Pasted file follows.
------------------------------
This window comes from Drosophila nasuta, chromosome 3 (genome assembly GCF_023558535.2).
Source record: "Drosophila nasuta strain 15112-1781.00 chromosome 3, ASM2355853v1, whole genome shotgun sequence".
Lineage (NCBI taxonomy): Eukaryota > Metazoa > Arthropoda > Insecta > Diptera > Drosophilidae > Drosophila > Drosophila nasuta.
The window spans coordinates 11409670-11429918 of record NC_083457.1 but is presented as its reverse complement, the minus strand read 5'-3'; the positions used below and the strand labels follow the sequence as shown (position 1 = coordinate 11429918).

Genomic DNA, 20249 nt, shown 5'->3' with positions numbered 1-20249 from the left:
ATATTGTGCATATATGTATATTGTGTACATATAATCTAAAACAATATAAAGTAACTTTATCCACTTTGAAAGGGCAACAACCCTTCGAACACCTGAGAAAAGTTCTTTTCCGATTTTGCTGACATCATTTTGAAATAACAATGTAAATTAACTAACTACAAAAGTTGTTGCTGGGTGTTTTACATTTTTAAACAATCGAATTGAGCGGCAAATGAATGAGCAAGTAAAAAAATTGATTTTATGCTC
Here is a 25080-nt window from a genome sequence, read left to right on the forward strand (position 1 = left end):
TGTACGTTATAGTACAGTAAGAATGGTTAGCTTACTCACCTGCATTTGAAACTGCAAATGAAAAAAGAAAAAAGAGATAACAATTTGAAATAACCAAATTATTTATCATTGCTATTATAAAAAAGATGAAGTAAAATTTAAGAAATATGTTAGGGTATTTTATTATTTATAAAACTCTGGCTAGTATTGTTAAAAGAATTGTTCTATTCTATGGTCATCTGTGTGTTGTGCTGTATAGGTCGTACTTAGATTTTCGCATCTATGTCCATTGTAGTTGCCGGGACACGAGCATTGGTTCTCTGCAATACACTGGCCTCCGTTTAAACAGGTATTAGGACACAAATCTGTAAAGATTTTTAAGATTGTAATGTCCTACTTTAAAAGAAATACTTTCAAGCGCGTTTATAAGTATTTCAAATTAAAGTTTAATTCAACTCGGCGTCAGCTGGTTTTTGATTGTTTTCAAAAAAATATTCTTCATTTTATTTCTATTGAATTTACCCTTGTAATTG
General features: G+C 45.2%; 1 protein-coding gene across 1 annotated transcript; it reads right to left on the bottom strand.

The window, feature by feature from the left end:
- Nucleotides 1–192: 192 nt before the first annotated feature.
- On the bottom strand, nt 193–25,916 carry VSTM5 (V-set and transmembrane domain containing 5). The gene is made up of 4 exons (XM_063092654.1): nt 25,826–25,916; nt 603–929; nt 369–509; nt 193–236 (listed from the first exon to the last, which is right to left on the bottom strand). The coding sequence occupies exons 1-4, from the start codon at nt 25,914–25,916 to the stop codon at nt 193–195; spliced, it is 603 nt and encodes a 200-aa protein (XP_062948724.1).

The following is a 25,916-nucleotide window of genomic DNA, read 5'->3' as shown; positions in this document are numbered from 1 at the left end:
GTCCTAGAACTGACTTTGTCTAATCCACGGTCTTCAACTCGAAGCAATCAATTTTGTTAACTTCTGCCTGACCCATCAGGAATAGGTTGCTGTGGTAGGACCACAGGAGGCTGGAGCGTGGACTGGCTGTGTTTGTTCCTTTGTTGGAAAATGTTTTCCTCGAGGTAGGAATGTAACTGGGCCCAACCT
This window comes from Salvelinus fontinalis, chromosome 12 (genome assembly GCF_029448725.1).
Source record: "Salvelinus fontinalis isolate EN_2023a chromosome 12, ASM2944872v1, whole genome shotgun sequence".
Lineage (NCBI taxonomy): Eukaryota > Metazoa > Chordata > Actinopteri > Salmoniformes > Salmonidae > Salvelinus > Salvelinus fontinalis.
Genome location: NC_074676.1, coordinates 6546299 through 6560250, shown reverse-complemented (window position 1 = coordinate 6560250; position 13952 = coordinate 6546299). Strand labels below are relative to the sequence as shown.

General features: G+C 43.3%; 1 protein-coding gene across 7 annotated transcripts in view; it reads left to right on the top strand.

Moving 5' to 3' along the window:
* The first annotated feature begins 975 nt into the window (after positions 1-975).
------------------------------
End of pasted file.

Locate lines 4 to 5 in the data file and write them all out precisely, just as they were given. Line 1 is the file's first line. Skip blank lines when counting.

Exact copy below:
The window spans coordinates 11409670-11429918 of record NC_083457.1 but is presented as its reverse complement, the minus strand read 5'-3'; the positions used below and the strand labels follow the sequence as shown (position 1 = coordinate 11429918).

Genomic DNA, 20249 nt, shown 5'->3' with positions numbered 1-20249 from the left: